I love to be in the company of poets and people who like poems. Even if it’s just on YouTube. I recently came across a video of Robert Bly discussing his own poems and those he had translated. If you’ve not yet discovered him, Robert Bly is a brilliant poet and a famous translator of many Sufi poets such as Hafiz and Rumi.
I think people who translate poems are pretty wonderful. It’s not the words in a poem that make it beautiful, you see, it is the way they are put together and the essence communicated in that assembly. The translator has to convey the essence, even if that means straying from the facts of language or using a modern turn of phrase as Bly often does. I love it. I think it gives it flavour and makes the poems more available to a modern crowd.
I enjoyed this Interview with Bly and find great comfort in the enthusiasm we both share for the poetry of Rumi and Hafiz.I have included a link to the video bellow, along with a commentary of some of my favourite parts of the interview with extracts.
If while listening, you hear something that makes your hair stand on end, please leave a comment in the comments section of this page with the time:00 and the quote and I can include it in this commentary.
Lovely parts of the interview with Robert Bly
3.40: Speaking of the great American Poet Walt Whitman. “When he begins calling out his beautiful list of people that he loves and things that he loves, the divine always comes into it in some way. So you just feel he is pretending to write about human beings. Maybe he’s some sort of messenger”
4.48: Speaking of the third place, aside from the body or the soul…’ It’s a place where all of the geniuses and lovely people and the brilliant women in the—- they all go there. And they watch over us a little bit. Once in a while they’ll say, “Drop that line. It’s no good.” “Sometimes when you do poetry, especially if you translate people like Hafez and Rumi, you go almost immediately to this third world.”
5.30: Robert talks about the benefits of using your life to look for the guest, and speaks about the way the poet Kabir uses the word guest with a capital G. The poem he quotes, reminds me of the poem by Rilke, ‘Sometimes A Man Stands Up During Dinner’
6.57: Discussion about how wonderful muslim literature and poetry can be.
7.28 Robert refers to the way great poets have encouraged us to come away from our obsessions and sit down.
“The foods turned out by the factories of time and space are not all that great. Bring some wine because the good things of this world are not all that great.”
“In the five days remaining to you in this rest stop before you to go to the grave, take it easy, give yourself time, because time is not all that great.”
“The distance between the cloister and the tavern we love is not all that great.”
You see how he is withdrawing all our obsessions? I’ve gotta get this done. I don’t have much time left. So, he’s a tremendous spiritual poet.
8.37 Bly thinks Rumi is a genius.
“There must be someone, just to find one sign of the other world in this town would be helpful.”
“Sit where you are. It’s a good place.” Reads Bly, going onto quote Rumis poem:
“When you want dessert, you choose something rich. When you choose wine, you look for what’s clear and firm. What is the rest?” (The rest is television, suggests Bly) .
“What is the rest? The rest is mirages and blurry pictures and milk mixed with water. The rest is self-hatred and mocking other people and bombing. So, just be quiet and sit down. The reason is you’re drunk. And this is the edge of the roof.”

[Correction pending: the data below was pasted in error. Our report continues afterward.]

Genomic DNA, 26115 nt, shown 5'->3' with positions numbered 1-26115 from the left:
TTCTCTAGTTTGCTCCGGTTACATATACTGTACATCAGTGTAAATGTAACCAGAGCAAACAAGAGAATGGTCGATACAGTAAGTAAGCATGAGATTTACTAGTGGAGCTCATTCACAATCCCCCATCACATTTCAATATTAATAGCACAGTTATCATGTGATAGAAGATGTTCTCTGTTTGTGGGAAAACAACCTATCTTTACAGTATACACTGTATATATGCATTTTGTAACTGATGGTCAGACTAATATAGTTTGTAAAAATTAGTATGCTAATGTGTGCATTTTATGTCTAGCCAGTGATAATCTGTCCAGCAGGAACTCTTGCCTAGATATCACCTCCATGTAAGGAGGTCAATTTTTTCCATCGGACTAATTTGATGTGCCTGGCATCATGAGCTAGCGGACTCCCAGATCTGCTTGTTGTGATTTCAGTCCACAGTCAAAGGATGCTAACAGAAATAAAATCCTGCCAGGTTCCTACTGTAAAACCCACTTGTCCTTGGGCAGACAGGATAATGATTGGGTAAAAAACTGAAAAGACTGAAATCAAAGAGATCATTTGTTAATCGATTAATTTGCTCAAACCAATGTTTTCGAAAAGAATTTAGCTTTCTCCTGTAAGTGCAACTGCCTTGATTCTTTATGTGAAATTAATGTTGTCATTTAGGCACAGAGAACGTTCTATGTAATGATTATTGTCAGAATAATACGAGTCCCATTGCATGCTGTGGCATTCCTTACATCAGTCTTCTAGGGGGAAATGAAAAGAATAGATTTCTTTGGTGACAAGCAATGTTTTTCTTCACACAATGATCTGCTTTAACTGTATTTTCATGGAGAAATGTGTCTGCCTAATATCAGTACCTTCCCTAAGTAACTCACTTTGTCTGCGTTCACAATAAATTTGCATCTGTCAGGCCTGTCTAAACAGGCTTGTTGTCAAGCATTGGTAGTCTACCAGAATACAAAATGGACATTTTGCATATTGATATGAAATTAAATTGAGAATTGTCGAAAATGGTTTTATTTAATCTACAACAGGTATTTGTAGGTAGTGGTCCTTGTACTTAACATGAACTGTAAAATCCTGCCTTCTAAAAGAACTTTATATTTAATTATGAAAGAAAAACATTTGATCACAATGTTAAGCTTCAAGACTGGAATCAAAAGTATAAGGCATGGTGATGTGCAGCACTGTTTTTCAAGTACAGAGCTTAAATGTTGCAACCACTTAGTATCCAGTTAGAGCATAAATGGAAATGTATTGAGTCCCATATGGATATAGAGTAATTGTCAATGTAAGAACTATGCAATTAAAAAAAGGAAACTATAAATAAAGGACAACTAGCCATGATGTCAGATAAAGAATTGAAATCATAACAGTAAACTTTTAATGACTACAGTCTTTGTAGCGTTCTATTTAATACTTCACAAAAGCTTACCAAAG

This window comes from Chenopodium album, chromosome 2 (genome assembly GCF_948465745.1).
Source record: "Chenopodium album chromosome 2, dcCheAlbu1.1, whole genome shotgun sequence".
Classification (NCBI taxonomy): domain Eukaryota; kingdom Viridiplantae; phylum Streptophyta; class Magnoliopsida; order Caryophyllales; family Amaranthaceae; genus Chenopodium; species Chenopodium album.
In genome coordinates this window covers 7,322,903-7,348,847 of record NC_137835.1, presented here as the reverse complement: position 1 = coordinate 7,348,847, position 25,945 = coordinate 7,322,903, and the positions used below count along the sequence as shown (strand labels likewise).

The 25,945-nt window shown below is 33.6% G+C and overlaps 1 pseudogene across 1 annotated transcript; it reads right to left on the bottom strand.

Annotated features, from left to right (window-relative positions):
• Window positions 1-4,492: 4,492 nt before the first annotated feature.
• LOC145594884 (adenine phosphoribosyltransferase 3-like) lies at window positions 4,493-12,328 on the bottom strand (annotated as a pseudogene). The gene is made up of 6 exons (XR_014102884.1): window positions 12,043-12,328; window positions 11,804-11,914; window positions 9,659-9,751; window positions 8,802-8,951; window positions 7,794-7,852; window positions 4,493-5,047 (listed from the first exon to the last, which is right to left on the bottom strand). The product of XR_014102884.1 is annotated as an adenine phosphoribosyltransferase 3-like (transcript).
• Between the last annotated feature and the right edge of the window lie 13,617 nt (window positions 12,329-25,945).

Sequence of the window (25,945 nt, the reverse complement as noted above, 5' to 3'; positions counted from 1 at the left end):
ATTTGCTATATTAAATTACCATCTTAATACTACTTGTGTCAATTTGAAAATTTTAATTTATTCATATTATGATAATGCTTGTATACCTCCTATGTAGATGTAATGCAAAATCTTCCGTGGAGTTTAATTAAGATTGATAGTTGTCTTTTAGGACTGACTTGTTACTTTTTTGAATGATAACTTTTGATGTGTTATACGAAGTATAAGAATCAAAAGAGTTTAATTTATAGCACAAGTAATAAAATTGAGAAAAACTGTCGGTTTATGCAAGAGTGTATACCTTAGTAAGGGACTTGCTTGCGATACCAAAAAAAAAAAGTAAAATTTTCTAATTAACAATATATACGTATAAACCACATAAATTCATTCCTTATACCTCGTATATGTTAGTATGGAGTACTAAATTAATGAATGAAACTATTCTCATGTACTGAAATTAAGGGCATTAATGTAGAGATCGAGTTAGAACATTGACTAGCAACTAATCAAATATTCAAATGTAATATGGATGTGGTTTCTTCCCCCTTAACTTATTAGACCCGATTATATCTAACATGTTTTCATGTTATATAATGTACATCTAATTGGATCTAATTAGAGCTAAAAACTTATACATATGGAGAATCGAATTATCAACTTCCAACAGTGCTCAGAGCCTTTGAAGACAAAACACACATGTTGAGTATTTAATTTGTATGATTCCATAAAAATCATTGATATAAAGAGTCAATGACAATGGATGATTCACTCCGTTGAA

It’s a good poem, even for the world political sphere right now.
10.30: Bly speaks about the poems he wrote against the Vietnam and Iraq war. Yet, poetry didn’t stop the war, did it?
Admittedly, no poems have never been able to stop the war, Bly concedes. ‘It’s never been able to do that. It merely speaks to the soul so the soul can remember, so it’s quite proper to have poems against the war’ and to not be disappointed if it doesn’t change.
11.50: Bly reads a little from his own poem, If we don’t lift our voices, we allow others (who are ourselves) to rob the house. ( Wow!!!) (Read the full poem this extract is taken from here, )
Some, Robert suggests, say our life lasts for 7 days and before we know it Sunday night will be upon us. What will we do before then?
13.20 Robert talks about vulnerability and feeling. He suggests that we ( the U.S) have always wanted the life of feeling without the life of suffering… In avoiding suffering we are unable to live in the present.
14.07 Bly talks about how important it is to bring poetry into the heart as well as having it be an intellectual exercise especially with children. In other cultures its not uncommon for children to sing poems at the graves of great poets. He talks of the wonderfulness of loving our poets, of bringing them in and celebrating them.
16:00: Discussion on the greedy soul. The shadow self.
17.35: Bly reads one of his poems and it is amazing. “Think in ways you’ve never thought before. If a phone rings, think of it as carrying a message that’s larger than anything you’ve ever heard, vaster than 100 lines of Yeats…”/
22.00: Robert reads his Poem ‘after a night drinking with a friend’. Also totally amazing.
24.59: Bly talks about what depresses him and describes depression as something that comes up from underneath and grabs you. Beautiful.
25:00: Robert reads a translation of the poet Rilke (translation from German)
“I am circling around the ancient tower” ( the word God made him nervous, so he used the word Tower)
“and I have been circling for a thousand years, and I still don’t know if I am a falcon, or a storm, or a great song.”
A truly magical discussion of Essential poetry by Robert Bly, You can watch it at the link bellow
You can view Roberts Books here http://www.robertbly.com/b_translations.html